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Coronavirus: Scotland research team find human-to-cat virus cases

Two cases were identified

Scottish scientists have discovered two known cases of human-to-cat Covid-19 transmission in the UK.

Researchers at the University of Glasgow discovered the link in two cats of different breeds from homes in the UK.

The study, published today in the Veterinary Record, found the cases as part of a feline screening programme.

The cats, both different breeds, came from two separate households and displayed mild to severe respiratory signs, researchers said.

They believe both cats were infected by their owners, who were also displaying signs of the virus.

No evidence domestic animals infect humans

One of the cats displayed mild symptoms of the virus, whilst the other had to be put down.

Now the scientists want to discover more about transmission and potentially discover whether cats could infect humans.

But the study stressed there was no evidence of cat-to-human transfer or transmission between other domestic animals and humans.

The first cat was a four-month-old female Ragdoll kitten from a household in which the owner developed symptoms that were consistent with coronavirus.

The kitten was presented to its veterinary surgeon in April 2020 with difficulty breathing.

The cat’s condition deteriorated and it later had to be put down. Post-mortem lung samples later revealed damage to the lungs consistent with a viral pneumonia.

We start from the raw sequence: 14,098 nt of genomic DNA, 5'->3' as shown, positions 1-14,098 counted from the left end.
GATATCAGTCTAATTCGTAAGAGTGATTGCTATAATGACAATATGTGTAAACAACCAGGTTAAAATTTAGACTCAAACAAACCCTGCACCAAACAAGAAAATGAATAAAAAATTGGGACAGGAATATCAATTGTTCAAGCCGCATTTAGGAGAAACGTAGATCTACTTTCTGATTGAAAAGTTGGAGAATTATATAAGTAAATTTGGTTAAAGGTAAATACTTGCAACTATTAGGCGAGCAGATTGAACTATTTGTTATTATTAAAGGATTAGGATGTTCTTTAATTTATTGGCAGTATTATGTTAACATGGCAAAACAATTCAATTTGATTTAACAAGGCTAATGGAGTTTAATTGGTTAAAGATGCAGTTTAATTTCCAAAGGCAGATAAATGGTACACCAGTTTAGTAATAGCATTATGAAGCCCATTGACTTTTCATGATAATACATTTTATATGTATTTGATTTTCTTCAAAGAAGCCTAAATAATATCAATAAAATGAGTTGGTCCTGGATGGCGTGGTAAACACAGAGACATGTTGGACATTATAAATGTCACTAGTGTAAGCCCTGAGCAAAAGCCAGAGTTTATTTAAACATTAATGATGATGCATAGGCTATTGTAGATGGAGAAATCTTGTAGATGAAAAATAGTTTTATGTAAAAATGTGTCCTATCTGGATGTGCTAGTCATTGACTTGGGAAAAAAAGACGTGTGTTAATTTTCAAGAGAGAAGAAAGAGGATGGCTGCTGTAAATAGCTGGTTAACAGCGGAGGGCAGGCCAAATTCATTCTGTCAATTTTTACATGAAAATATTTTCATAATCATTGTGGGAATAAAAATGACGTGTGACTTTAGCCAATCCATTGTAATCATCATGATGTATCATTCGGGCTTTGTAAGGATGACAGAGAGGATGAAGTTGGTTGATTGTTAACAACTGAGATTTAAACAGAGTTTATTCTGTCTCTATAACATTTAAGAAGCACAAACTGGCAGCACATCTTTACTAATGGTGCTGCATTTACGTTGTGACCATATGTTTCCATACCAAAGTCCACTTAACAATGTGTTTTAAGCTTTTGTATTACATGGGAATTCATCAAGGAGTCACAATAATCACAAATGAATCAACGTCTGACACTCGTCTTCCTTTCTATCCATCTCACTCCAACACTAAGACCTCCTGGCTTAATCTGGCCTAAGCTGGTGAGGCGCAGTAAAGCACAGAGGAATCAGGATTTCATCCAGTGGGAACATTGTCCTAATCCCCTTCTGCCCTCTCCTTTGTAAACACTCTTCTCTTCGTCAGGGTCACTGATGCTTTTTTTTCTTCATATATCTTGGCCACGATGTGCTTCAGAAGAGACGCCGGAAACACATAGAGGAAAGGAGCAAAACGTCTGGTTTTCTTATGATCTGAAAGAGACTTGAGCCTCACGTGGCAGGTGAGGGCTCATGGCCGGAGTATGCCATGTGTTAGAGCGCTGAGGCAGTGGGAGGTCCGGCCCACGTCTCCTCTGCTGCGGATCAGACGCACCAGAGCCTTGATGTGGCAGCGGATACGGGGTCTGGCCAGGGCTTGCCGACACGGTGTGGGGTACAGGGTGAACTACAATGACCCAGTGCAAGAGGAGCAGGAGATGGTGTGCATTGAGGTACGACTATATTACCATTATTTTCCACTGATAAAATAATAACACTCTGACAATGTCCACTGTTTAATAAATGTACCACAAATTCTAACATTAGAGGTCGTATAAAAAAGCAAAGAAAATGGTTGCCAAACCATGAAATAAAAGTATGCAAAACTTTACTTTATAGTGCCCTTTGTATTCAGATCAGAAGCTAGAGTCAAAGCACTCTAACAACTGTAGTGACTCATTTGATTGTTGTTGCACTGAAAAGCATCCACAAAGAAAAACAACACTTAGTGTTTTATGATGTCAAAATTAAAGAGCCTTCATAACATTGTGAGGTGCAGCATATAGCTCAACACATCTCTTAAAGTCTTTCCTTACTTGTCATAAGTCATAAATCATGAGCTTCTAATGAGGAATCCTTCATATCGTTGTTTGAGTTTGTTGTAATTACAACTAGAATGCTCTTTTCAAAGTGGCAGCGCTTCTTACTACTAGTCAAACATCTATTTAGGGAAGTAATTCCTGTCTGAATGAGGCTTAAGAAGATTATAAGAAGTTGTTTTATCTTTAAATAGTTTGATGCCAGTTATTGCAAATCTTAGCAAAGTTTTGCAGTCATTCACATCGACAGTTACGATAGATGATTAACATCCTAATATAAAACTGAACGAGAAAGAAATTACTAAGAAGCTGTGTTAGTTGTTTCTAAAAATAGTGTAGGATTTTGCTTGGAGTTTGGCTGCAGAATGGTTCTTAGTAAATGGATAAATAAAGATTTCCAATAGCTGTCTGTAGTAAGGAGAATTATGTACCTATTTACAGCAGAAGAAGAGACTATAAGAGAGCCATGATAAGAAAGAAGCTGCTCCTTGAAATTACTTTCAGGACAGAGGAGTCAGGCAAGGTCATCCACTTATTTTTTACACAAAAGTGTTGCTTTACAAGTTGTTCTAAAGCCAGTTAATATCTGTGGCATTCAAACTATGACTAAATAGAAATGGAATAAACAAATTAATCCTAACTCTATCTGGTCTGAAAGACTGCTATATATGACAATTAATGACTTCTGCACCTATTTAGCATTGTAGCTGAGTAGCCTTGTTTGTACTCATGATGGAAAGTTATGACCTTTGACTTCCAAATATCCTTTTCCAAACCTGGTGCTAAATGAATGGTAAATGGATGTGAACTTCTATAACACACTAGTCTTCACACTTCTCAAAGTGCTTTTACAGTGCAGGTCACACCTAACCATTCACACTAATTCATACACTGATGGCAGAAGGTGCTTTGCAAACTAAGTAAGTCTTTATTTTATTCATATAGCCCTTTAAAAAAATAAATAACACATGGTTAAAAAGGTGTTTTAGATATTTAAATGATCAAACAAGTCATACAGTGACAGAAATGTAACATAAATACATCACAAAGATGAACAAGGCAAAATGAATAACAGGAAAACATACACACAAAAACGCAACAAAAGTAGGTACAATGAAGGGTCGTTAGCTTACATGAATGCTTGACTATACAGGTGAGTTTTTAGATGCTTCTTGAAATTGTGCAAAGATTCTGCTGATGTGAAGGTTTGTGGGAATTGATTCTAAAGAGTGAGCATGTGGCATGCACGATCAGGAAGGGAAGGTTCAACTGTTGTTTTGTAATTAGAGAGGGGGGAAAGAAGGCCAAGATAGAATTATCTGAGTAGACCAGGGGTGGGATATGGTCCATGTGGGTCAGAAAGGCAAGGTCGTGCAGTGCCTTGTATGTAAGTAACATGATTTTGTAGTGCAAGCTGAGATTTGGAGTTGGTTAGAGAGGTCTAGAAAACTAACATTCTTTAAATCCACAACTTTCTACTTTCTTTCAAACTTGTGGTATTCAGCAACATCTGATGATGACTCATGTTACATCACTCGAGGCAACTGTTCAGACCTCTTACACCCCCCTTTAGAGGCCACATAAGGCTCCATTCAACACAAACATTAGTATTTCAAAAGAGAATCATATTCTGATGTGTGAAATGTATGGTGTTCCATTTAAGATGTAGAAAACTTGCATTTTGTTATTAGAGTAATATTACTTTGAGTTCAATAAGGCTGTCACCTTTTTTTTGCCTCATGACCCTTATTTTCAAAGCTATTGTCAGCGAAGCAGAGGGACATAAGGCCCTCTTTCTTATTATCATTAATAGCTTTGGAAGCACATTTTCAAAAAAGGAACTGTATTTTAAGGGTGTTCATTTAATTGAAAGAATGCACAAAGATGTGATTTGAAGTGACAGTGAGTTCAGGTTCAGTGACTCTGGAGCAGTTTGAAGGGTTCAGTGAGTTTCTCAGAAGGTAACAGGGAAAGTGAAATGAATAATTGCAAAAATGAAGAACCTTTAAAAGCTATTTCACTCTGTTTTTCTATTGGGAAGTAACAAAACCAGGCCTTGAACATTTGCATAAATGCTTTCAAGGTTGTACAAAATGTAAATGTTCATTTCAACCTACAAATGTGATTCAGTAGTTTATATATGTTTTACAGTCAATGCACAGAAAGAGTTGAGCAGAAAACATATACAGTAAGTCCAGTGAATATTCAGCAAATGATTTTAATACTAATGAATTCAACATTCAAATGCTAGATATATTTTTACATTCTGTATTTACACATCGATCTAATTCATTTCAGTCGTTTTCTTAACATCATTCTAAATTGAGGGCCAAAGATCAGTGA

The second cat was a six-year-old female Siamese from a household where one owner had tested positive for coronavirus.

The cat was taken to its vet with nasal discharge and conjunctivitis, but its symptoms remained mild and the cat later recovered.

‘Relatively low risk’

Professor Margaret Hosie from the MRC-University of Glasgow Centre for Virus Research, lead author of the study, said: “These two cases of human-to-animal transmission, found in the feline population in the UK, demonstrate why it is important that we improve our understanding of animal SARS-CoV-2 infection.

“Currently, animal-to-human transmission represents a relatively low risk to public health in areas where human-to-human transmission remains high. However, as human cases decrease, the prospect of transmission among animals becomes increasingly important as a potential source of SARS-CoV-2 reintroduction to humans.

“It is therefore important to improve our understanding of whether exposed animals could play any role in transmission.”

Worldwide reports

Since the pandemic began there have been reports of cats from Covid-19 households in Hong Kong, Belgium, the USA, France, Spain, Germany, Russia, Japan, Italy, Chile, Canada, Brazil, Argentina, Switzerland and Latvia that tested positive for SARS-CoV-2 and were presumed to be infected from their owners.

Naturally occurring SARS-CoV-2 infections have been reported in cats, non-domestic cats and dogs. Scientists have also shown that cats, ferrets and hamsters are susceptible.

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